0 degrees during the winter months.
All this being said, you can imagine his surprise when I let the cat out of the bag and informed him that we would most likely be moving to France when he retired. Ergo, he should start brushing up on his non-existent French. ASAP.
He was resistant.
I suggested Rosetta Stone. He suggested not getting my hopes up.
Two days later after plying him with freshly baked brioche and fancy French jam, enjoyed to the come hither sounds of Carla Bruni, he remained unconvinced. It was apparent that more persuasive efforts would need to take place, and I pondered the possibilities over a glass of white burgundy and a slice of left over Tarte Tatin.
The problem was he didn’t share my love of history. Whether it’s for structures built long ago by Kings and commoners, or for a portrait painted by a brush last held over 300 years ago, or for recipes passed down through generations, or even the last ten years. France is steeped in history, it’s the-not-so secret ingredient to its charm. All of this is lost on him.
Of course, it’s not that he doesn’t like any of that, he enjoys the occasional museum outing, or the odd cathedral tour, but it’s a sort of luke warm, take it or leave it kind of like, and by no means a match to the passion I feel for all of the above. In fact, upon writing this, I realize we have almost nothing in common except a penchant for crosswords, and a vitamin D deficiency. It’s a wonder we’re still married! I guess opposites really do attract though, because we’re completely happy in our lack of shared interests. Still, measures had to be taken, or I’d be kissing my Burgundy retirement plans au revoir – tout de suite!
I decided I should make an attempt to spark interest in some of the things that might await us in France, a little Gallic countryside coaxing if you will.
Why not start with wine? I asked myself. I’ve always loved French wine, but I don’t really know that much about it. My knowledge of French wine beyond the grape equivalents of a Bordeaux to a Cabernet, a Red Burgundy to a Pinot Noir, a Chablis to a Chardonnay etc., is limited. Wine is just not as easily grasped by a colorful photograph or converting volume measurements to weight, as say, French cuisine is. But if I’m moving to Burgundy, shouldn’t I be informed? Who knows, maybe I’ll find a third or fourth career amongst the vines. It could happen. I have experience. Sort of. I won’t go into detail now, but let’s just say my feet know the touch of a grape.
But back to the issue at hand – I thought wine was a good idea, it would be something we could do together- research and discover the wines of France! What could be more romantic than sharing a bottle of Chateauneuf-du-Pape over a regional food specialty? It’s not a high bar to pass when your usual evening activity centers on the remote and a Netflix Favorites List. It was a fine idea, and I was glad I came up with it.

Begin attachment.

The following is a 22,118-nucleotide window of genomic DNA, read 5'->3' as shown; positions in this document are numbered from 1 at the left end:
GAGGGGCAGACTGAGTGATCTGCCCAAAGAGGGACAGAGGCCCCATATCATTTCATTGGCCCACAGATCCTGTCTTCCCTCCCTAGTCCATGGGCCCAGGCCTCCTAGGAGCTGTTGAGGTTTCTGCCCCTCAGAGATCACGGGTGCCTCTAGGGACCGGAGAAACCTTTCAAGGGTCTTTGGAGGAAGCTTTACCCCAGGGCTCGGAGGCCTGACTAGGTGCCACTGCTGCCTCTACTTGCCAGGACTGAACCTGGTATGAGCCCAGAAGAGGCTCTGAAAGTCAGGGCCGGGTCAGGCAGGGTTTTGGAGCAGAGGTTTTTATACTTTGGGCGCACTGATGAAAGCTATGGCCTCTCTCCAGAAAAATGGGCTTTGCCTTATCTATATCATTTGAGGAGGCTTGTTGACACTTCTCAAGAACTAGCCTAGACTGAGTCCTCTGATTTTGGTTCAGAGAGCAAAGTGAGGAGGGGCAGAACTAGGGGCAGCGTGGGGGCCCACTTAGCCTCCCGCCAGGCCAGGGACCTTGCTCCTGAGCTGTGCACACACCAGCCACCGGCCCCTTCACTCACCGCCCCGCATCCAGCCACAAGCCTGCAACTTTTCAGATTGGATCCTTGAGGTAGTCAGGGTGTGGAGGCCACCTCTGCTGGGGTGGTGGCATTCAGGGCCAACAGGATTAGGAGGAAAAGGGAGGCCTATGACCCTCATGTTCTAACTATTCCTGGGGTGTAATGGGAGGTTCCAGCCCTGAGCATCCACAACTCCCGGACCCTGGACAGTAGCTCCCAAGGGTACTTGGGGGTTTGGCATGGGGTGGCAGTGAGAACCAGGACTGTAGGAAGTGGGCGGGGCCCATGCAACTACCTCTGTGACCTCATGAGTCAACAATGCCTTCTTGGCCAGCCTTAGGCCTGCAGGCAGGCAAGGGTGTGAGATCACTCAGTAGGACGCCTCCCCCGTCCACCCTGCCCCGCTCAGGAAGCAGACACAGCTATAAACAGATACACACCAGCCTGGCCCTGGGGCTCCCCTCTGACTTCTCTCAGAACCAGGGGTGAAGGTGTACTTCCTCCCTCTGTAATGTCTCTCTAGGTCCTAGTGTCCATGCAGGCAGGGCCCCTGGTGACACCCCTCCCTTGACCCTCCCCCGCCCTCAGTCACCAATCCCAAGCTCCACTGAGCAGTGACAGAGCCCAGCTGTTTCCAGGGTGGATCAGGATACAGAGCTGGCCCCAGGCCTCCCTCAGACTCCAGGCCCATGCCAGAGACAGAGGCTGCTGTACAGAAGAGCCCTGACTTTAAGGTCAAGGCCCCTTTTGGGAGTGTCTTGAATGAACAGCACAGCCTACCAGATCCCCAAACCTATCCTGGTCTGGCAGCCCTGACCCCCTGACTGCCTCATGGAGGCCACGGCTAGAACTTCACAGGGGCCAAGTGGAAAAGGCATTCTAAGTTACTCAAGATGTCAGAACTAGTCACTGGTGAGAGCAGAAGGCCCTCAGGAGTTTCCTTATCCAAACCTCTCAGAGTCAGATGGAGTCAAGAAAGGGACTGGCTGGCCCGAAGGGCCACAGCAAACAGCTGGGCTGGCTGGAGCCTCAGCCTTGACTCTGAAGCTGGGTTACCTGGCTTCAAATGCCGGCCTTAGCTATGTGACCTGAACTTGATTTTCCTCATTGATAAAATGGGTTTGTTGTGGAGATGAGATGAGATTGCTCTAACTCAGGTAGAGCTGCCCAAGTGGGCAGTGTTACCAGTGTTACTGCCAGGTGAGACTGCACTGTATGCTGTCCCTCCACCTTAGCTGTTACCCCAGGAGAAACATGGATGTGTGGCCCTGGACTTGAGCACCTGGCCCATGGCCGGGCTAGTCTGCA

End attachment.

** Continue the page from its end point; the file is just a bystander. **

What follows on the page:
Then a light bulb clicked above my tête.
If I was going to be taking notes on all this Frenchified wine stuff, why couldn’t I turn it into a written journal or essays on the history, food, and wines of France? Wasn’t I supposed to be a writer? There was no reason this couldn’t be done. None at all.
I quickly realized another trip to France would greatly enhance my notes. It was the only way forward.
I just as quickly remembered that we’d just returned from Great Britain, and the likelihood of talking my husband into another European adventure within the space of two months was highly unlikely. Also we have dogs. Also European trips cost money. All inconvenient truths that could not be ignored.
I decided an armchair trip to France was the only way forward.
With this in mind, and considering I literally just saved us thousands of dollars in airfare and hotel expenses, I made my frequent twenty step commute from coffeemaker to home office, and proceeded to spend about two hundred dollars on books I deemed necessary for my studies. Two days later, my books arrived, and the twenty pound Larousse Gastronomique that resided on my Lazy Susan desk pedestal was replaced with The Oxford Companion to Wine. Next to it I added The Wine Atlas of the World, as well as the French Wine Scholar’s text book.
Everything was set up, and now all that was needed was an itinerary for my transatlantic upholstered crossing. I consulted my wine map and planned my route. I would start in the Southern Rhone Valley, heading up past the Beaujolais region and Northern Rhone Valley, up to Burgundy, a quick side trip to the village of Chablis, then to Alsace, Champagne, the Loire, Bordeaux, the Languedoc, and finally back to the Côtes de Provence, coming full circle to the appellation of Tavel.
I figured one essay a month puts me back in the South of France just in time for spring and Summer Rosés and a tasty déjeuner of Pissaladière. FYI – that’s an onion tart with anchovies and olives…What? Did you think I was going to leave French food out of the mix? Of course not. I couldn’t! Besides, everyone knows wine tastes better with food.
I collected my favorite cookbooks and added them to my French Library, then went to have a long talk with the uncooperative husband.
I poured him a glass of vin ordinaire. I rubbed his feet.
Then I gently reminded him that when I first told him I wanted to get a Dachshund he was having none of it – No Way! No How! (his exact words). Of course we got one anyway. Nine years later that little sausage dog is the love of his life. I told him he might want to keep that in mind when studying his French conjugation tables.
Then I renewed my Rosetta Stone subscription.